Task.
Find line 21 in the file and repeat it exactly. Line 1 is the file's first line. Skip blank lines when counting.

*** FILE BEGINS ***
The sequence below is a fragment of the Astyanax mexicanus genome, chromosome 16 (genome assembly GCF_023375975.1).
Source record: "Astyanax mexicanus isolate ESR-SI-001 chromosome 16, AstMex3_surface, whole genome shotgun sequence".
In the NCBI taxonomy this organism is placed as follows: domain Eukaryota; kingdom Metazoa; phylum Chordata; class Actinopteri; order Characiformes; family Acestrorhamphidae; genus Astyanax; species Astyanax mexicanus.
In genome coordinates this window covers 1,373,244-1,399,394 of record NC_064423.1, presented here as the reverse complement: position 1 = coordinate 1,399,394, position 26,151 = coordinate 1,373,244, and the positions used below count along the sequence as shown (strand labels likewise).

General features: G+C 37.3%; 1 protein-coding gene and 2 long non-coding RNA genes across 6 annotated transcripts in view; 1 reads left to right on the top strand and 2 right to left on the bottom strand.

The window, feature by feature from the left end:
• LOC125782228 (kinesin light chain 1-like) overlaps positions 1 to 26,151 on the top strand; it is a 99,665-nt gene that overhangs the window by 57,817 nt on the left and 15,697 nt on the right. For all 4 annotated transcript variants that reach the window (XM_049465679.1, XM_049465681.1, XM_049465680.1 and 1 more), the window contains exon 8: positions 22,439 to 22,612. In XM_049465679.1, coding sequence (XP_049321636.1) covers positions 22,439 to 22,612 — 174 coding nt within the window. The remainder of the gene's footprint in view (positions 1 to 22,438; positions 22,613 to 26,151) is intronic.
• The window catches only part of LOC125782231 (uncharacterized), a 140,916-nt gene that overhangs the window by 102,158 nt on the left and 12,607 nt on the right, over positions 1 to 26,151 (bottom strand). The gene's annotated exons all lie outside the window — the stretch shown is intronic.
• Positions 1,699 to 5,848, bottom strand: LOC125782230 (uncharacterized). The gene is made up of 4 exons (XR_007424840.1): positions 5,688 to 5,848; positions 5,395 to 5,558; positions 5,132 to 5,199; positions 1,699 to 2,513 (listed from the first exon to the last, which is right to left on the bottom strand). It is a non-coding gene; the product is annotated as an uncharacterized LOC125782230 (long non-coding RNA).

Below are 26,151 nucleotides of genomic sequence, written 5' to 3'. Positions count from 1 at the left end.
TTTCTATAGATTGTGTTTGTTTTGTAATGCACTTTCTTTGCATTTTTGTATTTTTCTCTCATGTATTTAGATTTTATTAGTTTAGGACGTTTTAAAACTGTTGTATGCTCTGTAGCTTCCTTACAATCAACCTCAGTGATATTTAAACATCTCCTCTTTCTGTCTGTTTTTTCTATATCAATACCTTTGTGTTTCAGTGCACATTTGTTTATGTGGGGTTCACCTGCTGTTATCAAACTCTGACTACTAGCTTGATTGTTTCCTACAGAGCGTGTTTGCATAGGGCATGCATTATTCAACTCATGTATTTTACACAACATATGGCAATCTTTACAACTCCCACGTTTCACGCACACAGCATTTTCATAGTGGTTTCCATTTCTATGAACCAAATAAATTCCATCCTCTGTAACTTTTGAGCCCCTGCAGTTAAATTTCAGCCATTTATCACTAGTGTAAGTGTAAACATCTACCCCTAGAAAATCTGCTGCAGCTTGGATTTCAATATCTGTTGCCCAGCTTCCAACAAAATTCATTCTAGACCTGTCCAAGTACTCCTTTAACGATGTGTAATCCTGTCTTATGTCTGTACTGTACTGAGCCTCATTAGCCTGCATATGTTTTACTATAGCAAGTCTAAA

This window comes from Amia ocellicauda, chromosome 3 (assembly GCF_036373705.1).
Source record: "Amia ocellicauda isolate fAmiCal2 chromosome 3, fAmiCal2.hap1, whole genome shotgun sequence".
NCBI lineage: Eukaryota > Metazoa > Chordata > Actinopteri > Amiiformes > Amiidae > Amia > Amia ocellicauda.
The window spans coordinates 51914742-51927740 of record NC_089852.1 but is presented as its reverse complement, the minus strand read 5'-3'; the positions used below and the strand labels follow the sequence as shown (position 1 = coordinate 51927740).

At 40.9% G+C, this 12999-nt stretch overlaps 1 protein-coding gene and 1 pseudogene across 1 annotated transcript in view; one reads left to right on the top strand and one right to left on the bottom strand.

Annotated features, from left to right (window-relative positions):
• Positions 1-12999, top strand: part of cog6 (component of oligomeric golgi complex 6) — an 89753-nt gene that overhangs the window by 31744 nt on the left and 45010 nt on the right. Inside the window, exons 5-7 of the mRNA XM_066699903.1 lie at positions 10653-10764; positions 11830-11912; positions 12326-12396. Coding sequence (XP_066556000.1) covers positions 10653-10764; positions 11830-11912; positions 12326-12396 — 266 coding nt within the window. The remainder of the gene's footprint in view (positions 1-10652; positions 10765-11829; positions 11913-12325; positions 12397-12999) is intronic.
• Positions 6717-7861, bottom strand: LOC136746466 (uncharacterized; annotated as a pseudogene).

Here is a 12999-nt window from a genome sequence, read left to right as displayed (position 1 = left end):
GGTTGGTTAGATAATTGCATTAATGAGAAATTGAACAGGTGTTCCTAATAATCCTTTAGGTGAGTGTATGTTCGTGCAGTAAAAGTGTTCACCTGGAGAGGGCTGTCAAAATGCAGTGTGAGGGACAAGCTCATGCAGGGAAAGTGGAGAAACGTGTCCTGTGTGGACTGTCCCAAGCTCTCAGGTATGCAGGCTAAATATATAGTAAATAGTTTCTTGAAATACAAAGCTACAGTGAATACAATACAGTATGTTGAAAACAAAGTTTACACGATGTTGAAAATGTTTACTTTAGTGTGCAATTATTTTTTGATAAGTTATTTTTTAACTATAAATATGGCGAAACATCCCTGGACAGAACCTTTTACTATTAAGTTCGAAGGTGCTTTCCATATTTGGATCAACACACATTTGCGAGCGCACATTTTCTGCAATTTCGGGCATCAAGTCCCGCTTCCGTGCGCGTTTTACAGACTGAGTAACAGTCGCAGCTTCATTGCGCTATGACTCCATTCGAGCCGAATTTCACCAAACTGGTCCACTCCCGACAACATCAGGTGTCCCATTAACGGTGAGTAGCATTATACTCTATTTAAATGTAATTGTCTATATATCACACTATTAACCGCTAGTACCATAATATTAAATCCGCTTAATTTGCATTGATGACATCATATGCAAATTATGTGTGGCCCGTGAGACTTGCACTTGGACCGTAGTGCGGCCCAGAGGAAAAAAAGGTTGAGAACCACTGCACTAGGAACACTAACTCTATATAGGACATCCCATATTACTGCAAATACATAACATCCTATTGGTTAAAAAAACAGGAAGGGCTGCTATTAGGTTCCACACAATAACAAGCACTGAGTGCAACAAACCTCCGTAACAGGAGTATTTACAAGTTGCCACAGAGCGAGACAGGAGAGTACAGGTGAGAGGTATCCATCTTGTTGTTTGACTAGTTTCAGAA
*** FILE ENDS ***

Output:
GGTTGGTTAGATAATTGCATTAATGAGAAATTGAACAGGTGTTCCTAATAATCCTTTAGGTGAGTGTATGTTCGTGCAGTAAAAGTGTTCACCTGGAGAGGGCTGTCAAAATGCAGTGTGAGGGACAAGCTCATGCAGGGAAAGTGGAGAAACGTGTCCTGTGTGGACTGTCCCAAGCTCTCAGGTATGCAGGCTAAATATATAGTAAATAGTTTCTTGAAATACAAAGCTACAGTGAATACAATACAGTATGTTGAAAACAAAGTTTACACGATGTTGAAAATGTTTACTTTAGTGTGCAATTATTTTTTGATAAGTTATTTTTTAACTATAAATATGGCGAAACATCCCTGGACAGAACCTTTTACTATTAAGTTCGAAGGTGCTTTCCATATTTGGATCAACACACATTTGCGAGCGCACATTTTCTGCAATTTCGGGCATCAAGTCCCGCTTCCGTGCGCGTTTTACAGACTGAGTAACAGTCGCAGCTTCATTGCGCTATGACTCCATTCGAGCCGAATTTCACCAAACTGGTCCACTCCCGACAACATCAGGTGTCCCATTAACGGTGAGTAGCATTATACTCTATTTAAATGTAATTGTCTATATATCACACTATTAACCGCTAGTACCATAATATTAAATCCGCTTAATTTGCATTGATGACATCATATGCAAATTATGTGTGGCCCGTGAGACTTGCACTTGGACCGTAGTGCGGCCCAGAGGAAAAAAAGGTTGAGAACCACTGCACTAGGAACACTAACTCTATATAGGACATCCCATATTACTGCAAATACATAACATCCTATTGGTTAAAAAAACAGGAAGGGCTGCTATTAGGTTCCACACAATAACAAGCACTGAGTGCAACAAACCTCCGTAACAGGAGTATTTACAAGTTGCCACAGAGCGAGACAGGAGAGTACAGGTGAGAGGTATCCATCTTGTTGTTTGACTAGTTTCAGAA